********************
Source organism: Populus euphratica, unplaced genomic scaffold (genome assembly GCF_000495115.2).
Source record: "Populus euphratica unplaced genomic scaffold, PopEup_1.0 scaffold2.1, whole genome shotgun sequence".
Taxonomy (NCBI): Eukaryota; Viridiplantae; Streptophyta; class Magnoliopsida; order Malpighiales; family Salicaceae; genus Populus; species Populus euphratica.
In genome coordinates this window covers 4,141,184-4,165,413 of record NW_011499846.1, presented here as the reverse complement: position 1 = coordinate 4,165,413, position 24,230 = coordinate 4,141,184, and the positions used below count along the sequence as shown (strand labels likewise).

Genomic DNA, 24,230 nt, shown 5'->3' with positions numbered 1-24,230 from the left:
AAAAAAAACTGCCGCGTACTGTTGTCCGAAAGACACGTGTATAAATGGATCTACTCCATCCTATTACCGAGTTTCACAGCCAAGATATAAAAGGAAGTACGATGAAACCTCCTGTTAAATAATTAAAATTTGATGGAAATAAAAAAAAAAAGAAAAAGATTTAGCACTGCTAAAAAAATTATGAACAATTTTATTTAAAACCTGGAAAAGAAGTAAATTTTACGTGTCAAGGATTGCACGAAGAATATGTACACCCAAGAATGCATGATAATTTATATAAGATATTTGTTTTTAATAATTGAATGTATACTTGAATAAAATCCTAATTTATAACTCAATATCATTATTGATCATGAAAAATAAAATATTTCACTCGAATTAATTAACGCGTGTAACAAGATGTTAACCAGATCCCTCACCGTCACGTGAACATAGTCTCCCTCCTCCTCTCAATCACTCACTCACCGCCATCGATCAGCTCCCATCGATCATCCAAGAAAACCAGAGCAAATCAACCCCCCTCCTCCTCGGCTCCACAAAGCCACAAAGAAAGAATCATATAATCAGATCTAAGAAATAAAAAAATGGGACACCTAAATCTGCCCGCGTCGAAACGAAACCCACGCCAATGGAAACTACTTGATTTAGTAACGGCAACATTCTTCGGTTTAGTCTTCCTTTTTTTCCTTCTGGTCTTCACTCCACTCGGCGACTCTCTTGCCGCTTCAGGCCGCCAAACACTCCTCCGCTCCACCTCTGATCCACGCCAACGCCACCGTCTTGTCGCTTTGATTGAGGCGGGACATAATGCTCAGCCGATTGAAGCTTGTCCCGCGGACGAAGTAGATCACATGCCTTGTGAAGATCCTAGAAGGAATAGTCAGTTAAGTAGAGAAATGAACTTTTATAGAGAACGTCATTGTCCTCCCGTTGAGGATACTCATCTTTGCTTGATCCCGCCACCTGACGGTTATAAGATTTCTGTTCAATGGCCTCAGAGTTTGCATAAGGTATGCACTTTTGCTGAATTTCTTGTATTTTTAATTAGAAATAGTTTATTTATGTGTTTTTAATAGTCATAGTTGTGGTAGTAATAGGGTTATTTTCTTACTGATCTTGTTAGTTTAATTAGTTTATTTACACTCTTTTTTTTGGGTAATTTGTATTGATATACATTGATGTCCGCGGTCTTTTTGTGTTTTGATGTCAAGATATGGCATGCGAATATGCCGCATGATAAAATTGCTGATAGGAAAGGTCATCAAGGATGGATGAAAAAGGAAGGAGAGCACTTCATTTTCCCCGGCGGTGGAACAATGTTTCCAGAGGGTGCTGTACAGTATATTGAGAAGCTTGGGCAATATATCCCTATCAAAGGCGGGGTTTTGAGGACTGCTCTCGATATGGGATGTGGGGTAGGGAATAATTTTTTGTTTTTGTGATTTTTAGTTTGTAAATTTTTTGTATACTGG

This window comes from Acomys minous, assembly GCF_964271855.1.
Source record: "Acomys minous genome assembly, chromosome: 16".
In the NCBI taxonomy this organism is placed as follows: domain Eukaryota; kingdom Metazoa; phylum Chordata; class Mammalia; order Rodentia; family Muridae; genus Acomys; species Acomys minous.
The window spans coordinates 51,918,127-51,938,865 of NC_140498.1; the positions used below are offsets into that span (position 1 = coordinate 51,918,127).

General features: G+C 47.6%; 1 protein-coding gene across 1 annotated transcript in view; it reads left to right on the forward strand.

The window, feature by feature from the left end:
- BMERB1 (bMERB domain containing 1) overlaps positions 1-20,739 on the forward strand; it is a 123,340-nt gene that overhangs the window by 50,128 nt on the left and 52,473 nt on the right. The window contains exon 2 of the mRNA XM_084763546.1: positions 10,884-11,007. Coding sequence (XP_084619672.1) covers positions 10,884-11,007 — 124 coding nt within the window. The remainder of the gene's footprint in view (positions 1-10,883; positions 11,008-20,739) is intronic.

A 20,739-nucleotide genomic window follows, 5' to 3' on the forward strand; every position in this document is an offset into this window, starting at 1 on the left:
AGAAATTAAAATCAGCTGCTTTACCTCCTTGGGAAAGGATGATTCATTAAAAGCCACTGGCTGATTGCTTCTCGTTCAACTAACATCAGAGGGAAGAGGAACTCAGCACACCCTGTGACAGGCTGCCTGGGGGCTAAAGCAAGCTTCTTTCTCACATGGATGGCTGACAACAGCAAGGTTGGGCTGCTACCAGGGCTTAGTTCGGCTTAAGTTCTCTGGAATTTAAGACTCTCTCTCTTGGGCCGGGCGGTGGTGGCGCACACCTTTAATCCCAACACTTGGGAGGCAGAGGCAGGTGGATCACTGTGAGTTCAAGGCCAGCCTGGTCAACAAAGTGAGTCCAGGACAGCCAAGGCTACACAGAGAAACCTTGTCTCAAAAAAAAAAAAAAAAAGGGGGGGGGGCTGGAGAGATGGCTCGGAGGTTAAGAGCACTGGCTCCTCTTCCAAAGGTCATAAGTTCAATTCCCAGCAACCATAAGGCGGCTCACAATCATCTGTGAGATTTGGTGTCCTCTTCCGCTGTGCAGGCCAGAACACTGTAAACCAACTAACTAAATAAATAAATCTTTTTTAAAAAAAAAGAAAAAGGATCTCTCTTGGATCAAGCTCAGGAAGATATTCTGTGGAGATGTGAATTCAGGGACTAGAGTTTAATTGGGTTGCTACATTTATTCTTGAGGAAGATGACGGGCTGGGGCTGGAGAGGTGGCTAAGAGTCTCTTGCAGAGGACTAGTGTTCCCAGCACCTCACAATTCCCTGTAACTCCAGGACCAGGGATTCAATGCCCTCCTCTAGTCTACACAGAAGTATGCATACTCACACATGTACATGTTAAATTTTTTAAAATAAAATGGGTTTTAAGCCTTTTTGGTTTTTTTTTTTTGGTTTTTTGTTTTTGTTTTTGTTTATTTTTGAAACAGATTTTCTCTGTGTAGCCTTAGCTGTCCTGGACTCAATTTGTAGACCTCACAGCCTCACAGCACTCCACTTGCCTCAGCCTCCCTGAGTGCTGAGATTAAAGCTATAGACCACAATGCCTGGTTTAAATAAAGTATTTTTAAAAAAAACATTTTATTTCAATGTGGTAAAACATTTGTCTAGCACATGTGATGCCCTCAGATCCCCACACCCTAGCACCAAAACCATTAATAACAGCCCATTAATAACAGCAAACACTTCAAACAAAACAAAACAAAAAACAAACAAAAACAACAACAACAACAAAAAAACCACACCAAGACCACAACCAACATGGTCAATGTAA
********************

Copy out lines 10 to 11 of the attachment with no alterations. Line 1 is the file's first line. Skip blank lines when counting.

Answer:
The window spans coordinates 51,918,127-51,938,865 of NC_140498.1; the positions used below are offsets into that span (position 1 = coordinate 51,918,127).

General features: G+C 47.6%; 1 protein-coding gene across 1 annotated transcript in view; it reads left to right on the forward strand.